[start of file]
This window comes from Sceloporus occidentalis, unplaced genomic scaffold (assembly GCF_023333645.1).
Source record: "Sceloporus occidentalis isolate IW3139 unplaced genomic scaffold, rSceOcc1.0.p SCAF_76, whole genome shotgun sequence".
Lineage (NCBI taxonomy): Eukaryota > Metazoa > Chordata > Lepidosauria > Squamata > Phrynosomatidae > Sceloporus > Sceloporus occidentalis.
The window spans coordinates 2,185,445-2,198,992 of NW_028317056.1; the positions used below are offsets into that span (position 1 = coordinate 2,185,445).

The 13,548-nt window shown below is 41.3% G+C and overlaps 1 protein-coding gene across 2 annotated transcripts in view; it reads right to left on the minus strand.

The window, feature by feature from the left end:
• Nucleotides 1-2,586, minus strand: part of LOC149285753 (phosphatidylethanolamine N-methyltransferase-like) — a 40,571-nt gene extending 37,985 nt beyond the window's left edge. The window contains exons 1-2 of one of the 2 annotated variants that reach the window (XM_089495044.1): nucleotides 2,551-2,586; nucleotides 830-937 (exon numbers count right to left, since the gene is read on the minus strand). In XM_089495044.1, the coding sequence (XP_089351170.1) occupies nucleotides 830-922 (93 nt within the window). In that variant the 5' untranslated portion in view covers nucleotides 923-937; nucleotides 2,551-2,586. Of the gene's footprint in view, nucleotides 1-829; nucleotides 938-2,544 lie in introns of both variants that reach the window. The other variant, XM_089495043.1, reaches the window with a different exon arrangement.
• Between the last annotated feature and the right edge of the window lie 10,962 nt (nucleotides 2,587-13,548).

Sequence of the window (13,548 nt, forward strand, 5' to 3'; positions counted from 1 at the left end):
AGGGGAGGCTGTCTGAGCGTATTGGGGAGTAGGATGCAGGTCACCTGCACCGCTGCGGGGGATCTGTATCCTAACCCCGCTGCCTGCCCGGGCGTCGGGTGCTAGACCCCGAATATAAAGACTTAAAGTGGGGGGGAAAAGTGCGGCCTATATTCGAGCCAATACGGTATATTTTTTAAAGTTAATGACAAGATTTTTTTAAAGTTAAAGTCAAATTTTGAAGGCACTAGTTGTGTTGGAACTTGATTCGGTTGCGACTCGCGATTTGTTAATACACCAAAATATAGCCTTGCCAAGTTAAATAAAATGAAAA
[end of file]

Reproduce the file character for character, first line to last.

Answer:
This window comes from Sceloporus occidentalis, unplaced genomic scaffold (assembly GCF_023333645.1).
Source record: "Sceloporus occidentalis isolate IW3139 unplaced genomic scaffold, rSceOcc1.0.p SCAF_76, whole genome shotgun sequence".
Lineage (NCBI taxonomy): Eukaryota > Metazoa > Chordata > Lepidosauria > Squamata > Phrynosomatidae > Sceloporus > Sceloporus occidentalis.
The window spans coordinates 2,185,445-2,198,992 of NW_028317056.1; the positions used below are offsets into that span (position 1 = coordinate 2,185,445).

The 13,548-nt window shown below is 41.3% G+C and overlaps 1 protein-coding gene across 2 annotated transcripts in view; it reads right to left on the minus strand.

The window, feature by feature from the left end:
• Nucleotides 1-2,586, minus strand: part of LOC149285753 (phosphatidylethanolamine N-methyltransferase-like) — a 40,571-nt gene extending 37,985 nt beyond the window's left edge. The window contains exons 1-2 of one of the 2 annotated variants that reach the window (XM_089495044.1): nucleotides 2,551-2,586; nucleotides 830-937 (exon numbers count right to left, since the gene is read on the minus strand). In XM_089495044.1, the coding sequence (XP_089351170.1) occupies nucleotides 830-922 (93 nt within the window). In that variant the 5' untranslated portion in view covers nucleotides 923-937; nucleotides 2,551-2,586. Of the gene's footprint in view, nucleotides 1-829; nucleotides 938-2,544 lie in introns of both variants that reach the window. The other variant, XM_089495043.1, reaches the window with a different exon arrangement.
• Between the last annotated feature and the right edge of the window lie 10,962 nt (nucleotides 2,587-13,548).

Sequence of the window (13,548 nt, forward strand, 5' to 3'; positions counted from 1 at the left end):
AGGGGAGGCTGTCTGAGCGTATTGGGGAGTAGGATGCAGGTCACCTGCACCGCTGCGGGGGATCTGTATCCTAACCCCGCTGCCTGCCCGGGCGTCGGGTGCTAGACCCCGAATATAAAGACTTAAAGTGGGGGGGAAAAGTGCGGCCTATATTCGAGCCAATACGGTATATTTTTTAAAGTTAATGACAAGATTTTTTTAAAGTTAAAGTCAAATTTTGAAGGCACTAGTTGTGTTGGAACTTGATTCGGTTGCGACTCGCGATTTGTTAATACACCAAAATATAGCCTTGCCAAGTTAAATAAAATGAAAA